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Mol Cell Biochem. 2003 Dec;254(1-2):247-56.

Cardiotrophin-1: expression in experimental myocardial infarction and potential role in post-MI wound healing.

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1
Institute of Cardiovascular Sciences, St. Boniface General Hospital Research Centre, Faculty of Medicine, University of Manitoba, Winnipeg, Manitoba, Canada.

Abstract

Cardiotrophin-1 (CT-1), a member of the IL-6 family of cytokines, has been shown to be elevated in the serum of patients with ischemic heart disease and valvular heart disease, and induces cardiomyocyte hypertrophy in vitro. We investigated expression of CT-1 in post-MI rat heart and the effect of CT-1 on cultured primary adult rat cardiac fibroblasts. Elevated CT-1 expression was observed in the infarct zone at 24 h and continued through 2, 4 and 8 weeks post-MI, compared to sham-operated animals. CT-1 induced rapid phosphorylation of Jak, Jak2, STAT1, STAT3, p42/44 MAPK and Akt in cultured adult cardiac fibroblasts. CT-1 induced cardiac fibroblast protein synthesis and proliferation. Protein and DNA synthesis were dependent on activation of Jak/STAT, MEK1/2, PI3K and Src pathways as evidenced by decreased 3H-leucine and 3H-thymidine incorporation after pretreatment with AG490, PD98059, LY294002 and genistein respectively. Furthermore, CT-1 treatment increased procollagen-1-carboxypropeptide (PICP) synthesis, a marker of mature collagen synthesis. CT-1 induced cell migration of rat cardiac fibroblasts. Our results suggest that CT-1, as expressed in post-MI heart, may play an important role in infarct scar formation and ongoing remodeling of the scar. CT-1 was able to initiate each of the processes considered important in the formation of infarct scar including cardiac fibroblast migration as well as fibroblast proliferation and collagen synthesis. Further work is required to determine factors that induce CT-1 expression and interplay with other mediators of cardiac infarct wound healing in the setting of acute cardiac ischemia and chronic post-MI heart failure.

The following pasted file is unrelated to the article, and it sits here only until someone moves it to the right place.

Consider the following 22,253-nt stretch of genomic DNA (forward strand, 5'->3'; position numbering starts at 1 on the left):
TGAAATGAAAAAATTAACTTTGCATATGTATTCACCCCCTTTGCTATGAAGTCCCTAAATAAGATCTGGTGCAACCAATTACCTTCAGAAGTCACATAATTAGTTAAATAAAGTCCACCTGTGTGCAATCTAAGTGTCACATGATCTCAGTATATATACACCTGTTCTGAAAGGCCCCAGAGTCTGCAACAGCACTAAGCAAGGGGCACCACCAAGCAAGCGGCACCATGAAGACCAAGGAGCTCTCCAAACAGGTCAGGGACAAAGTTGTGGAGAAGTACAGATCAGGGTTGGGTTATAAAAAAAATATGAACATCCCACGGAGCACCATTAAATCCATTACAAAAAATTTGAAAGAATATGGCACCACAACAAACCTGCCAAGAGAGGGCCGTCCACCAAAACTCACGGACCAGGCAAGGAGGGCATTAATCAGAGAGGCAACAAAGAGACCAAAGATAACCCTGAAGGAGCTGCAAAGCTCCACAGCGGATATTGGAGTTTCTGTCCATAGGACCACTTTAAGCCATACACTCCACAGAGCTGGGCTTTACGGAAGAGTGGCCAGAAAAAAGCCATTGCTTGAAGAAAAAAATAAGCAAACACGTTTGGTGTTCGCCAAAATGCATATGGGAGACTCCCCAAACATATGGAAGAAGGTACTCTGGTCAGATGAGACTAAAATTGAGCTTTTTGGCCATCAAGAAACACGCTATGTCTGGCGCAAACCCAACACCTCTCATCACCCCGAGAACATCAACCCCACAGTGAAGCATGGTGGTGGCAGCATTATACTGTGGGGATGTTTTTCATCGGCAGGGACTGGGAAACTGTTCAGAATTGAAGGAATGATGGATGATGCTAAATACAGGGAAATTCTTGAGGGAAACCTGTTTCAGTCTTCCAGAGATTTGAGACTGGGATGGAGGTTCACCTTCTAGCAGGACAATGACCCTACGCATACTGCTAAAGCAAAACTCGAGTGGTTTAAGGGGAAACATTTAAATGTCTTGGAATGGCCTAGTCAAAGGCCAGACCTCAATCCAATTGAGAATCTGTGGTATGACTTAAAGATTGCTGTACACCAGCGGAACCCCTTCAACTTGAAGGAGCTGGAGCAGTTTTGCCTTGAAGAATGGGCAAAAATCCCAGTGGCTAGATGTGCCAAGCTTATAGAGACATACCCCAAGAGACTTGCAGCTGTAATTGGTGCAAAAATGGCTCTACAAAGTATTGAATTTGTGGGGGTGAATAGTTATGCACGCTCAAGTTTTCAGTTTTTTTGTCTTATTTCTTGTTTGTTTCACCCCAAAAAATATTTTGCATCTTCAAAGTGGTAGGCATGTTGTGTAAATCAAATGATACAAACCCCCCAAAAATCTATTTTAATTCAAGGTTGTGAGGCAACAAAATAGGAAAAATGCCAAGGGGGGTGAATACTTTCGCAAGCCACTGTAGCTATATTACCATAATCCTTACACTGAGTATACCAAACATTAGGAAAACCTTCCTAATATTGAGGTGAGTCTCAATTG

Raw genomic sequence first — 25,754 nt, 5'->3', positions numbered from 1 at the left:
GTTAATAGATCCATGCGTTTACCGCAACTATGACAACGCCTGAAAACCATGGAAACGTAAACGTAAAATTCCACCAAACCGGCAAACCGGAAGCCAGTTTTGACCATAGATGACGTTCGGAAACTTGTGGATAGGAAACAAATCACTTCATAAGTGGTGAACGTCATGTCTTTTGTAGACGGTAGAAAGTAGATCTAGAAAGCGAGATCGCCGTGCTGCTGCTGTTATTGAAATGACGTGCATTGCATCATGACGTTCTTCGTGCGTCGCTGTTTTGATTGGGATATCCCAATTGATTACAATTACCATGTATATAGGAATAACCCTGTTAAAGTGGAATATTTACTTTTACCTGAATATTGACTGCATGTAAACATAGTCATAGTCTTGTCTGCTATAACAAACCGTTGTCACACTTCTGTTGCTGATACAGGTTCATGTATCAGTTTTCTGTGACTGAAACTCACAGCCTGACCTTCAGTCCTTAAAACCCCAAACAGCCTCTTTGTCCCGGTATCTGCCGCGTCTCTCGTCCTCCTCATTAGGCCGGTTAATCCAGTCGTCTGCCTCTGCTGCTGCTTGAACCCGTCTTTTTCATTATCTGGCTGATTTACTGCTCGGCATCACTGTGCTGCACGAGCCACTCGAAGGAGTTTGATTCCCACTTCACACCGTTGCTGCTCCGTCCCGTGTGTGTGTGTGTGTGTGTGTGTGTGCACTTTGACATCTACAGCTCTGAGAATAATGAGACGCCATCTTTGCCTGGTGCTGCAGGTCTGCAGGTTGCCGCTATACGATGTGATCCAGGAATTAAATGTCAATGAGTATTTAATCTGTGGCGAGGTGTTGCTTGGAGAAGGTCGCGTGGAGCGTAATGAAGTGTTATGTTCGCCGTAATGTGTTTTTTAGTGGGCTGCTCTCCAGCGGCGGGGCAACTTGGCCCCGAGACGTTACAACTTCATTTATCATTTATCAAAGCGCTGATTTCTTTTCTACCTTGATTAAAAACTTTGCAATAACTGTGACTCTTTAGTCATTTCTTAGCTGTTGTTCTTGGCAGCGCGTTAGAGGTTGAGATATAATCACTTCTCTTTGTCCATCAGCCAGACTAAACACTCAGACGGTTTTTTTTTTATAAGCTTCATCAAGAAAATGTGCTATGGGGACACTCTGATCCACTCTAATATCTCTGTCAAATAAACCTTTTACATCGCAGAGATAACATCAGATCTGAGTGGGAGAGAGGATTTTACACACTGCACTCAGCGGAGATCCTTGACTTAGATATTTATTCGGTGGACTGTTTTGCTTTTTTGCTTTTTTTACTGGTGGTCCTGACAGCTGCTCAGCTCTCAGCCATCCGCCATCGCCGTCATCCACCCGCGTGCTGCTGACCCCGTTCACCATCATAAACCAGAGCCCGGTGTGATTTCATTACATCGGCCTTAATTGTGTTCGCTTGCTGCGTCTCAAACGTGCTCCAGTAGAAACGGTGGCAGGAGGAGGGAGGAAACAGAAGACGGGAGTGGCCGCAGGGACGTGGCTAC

PMID:
14674704
DOI:
10.1023/a:1027332504861
[Indexed for MEDLINE]

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